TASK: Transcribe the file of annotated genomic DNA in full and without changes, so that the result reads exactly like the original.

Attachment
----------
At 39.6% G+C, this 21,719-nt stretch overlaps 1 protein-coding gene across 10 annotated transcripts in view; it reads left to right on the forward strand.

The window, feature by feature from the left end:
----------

At 39.6% G+C, this 21,719-nt stretch overlaps 1 protein-coding gene across 10 annotated transcripts in view; it reads left to right on the forward strand.

The window, feature by feature from the left end: